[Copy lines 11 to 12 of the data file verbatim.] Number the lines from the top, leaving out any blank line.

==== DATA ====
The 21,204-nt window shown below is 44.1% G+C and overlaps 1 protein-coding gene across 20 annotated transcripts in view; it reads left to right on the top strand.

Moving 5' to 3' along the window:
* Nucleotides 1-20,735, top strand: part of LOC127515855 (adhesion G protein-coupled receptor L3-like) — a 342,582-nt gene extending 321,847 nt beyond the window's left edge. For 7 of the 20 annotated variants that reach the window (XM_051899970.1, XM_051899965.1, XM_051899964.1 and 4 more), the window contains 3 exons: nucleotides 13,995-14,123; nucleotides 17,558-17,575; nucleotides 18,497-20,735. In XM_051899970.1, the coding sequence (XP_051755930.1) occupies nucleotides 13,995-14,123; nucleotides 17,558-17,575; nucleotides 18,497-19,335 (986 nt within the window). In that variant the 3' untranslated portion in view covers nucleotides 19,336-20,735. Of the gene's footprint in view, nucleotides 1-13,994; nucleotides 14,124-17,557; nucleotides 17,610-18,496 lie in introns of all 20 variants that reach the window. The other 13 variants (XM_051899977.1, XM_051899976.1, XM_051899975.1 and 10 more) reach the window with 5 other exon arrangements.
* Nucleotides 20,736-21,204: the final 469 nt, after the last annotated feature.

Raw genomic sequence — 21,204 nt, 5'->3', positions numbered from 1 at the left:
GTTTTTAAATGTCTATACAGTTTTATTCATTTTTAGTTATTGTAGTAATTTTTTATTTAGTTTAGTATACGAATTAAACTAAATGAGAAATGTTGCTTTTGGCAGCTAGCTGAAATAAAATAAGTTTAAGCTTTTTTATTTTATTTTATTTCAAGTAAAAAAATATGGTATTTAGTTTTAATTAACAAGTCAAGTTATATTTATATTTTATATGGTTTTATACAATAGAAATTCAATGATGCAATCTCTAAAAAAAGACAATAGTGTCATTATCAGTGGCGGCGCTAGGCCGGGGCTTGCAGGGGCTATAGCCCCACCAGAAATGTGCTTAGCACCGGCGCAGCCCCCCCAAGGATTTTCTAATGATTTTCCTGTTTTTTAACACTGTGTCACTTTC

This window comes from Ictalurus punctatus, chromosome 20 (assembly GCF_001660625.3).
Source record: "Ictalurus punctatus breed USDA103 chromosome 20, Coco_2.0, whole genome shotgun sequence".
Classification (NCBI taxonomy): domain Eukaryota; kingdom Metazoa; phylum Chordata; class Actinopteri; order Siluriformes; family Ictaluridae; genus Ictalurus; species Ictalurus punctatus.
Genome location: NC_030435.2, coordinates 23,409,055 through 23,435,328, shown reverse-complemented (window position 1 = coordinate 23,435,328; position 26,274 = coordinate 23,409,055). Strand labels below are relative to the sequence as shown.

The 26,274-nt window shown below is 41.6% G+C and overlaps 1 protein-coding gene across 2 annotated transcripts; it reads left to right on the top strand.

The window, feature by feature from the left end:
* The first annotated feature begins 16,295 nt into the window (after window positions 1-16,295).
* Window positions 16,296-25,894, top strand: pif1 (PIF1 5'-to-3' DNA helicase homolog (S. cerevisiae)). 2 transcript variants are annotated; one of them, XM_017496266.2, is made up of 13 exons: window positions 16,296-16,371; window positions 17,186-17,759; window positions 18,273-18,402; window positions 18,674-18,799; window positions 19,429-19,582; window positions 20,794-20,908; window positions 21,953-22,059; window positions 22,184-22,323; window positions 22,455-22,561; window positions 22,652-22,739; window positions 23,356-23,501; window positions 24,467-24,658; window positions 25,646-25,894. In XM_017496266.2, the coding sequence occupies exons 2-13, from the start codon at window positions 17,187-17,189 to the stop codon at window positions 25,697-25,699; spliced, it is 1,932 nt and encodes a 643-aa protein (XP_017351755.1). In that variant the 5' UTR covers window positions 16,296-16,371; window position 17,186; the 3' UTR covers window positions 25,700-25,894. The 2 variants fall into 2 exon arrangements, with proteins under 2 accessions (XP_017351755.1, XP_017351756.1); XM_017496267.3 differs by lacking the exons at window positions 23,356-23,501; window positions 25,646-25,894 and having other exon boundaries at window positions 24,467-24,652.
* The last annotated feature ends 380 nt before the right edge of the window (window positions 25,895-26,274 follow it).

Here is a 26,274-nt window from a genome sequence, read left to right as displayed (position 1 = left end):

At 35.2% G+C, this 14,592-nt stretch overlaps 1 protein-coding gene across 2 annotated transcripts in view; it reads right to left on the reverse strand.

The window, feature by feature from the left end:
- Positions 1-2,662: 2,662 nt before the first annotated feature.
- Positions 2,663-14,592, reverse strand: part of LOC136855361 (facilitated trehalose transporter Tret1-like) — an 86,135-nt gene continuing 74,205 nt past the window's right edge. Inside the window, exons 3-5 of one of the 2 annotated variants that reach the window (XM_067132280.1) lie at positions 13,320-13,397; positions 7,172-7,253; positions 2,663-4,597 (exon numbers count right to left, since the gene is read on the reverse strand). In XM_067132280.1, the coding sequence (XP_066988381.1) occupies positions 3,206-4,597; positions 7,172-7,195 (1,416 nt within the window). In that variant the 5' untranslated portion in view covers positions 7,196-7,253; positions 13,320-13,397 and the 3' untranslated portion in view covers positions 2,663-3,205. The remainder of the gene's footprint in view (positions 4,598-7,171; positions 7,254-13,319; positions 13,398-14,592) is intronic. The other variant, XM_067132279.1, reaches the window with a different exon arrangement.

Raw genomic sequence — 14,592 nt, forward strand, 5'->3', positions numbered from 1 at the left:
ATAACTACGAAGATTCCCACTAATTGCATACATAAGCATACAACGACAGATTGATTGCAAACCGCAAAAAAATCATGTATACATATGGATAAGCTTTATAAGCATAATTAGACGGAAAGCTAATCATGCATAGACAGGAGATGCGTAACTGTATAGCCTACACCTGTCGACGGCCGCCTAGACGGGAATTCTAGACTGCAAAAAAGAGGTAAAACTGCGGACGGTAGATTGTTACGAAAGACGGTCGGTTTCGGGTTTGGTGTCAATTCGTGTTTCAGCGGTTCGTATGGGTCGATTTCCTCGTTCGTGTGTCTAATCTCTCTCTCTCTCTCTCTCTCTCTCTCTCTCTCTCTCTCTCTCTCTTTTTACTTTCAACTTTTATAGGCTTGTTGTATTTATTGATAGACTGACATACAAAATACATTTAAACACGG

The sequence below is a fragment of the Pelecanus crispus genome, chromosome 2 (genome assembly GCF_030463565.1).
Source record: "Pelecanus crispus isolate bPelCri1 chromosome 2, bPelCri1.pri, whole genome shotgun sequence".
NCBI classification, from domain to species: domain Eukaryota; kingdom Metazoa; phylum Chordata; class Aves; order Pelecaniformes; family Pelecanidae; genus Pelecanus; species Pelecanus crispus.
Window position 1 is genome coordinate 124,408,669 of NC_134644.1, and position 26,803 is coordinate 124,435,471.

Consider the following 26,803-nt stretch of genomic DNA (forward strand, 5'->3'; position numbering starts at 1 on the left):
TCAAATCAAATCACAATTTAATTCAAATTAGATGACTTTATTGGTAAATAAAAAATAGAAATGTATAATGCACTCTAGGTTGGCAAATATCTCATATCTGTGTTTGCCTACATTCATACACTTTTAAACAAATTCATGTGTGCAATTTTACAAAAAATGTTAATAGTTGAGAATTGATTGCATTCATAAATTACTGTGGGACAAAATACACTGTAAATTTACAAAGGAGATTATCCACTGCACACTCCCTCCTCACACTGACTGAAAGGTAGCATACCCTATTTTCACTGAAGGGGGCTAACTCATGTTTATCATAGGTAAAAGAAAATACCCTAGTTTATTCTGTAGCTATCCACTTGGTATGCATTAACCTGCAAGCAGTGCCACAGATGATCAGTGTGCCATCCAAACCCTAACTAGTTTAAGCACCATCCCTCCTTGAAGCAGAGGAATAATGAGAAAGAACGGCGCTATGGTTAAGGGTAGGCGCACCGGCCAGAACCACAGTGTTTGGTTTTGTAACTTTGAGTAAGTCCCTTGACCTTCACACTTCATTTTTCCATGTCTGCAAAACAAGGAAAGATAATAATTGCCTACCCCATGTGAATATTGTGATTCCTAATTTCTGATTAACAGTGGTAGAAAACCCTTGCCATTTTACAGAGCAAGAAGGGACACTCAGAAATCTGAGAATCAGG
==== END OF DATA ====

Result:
The 26,274-nt window shown below is 41.6% G+C and overlaps 1 protein-coding gene across 2 annotated transcripts; it reads left to right on the top strand.

The window, feature by feature from the left end: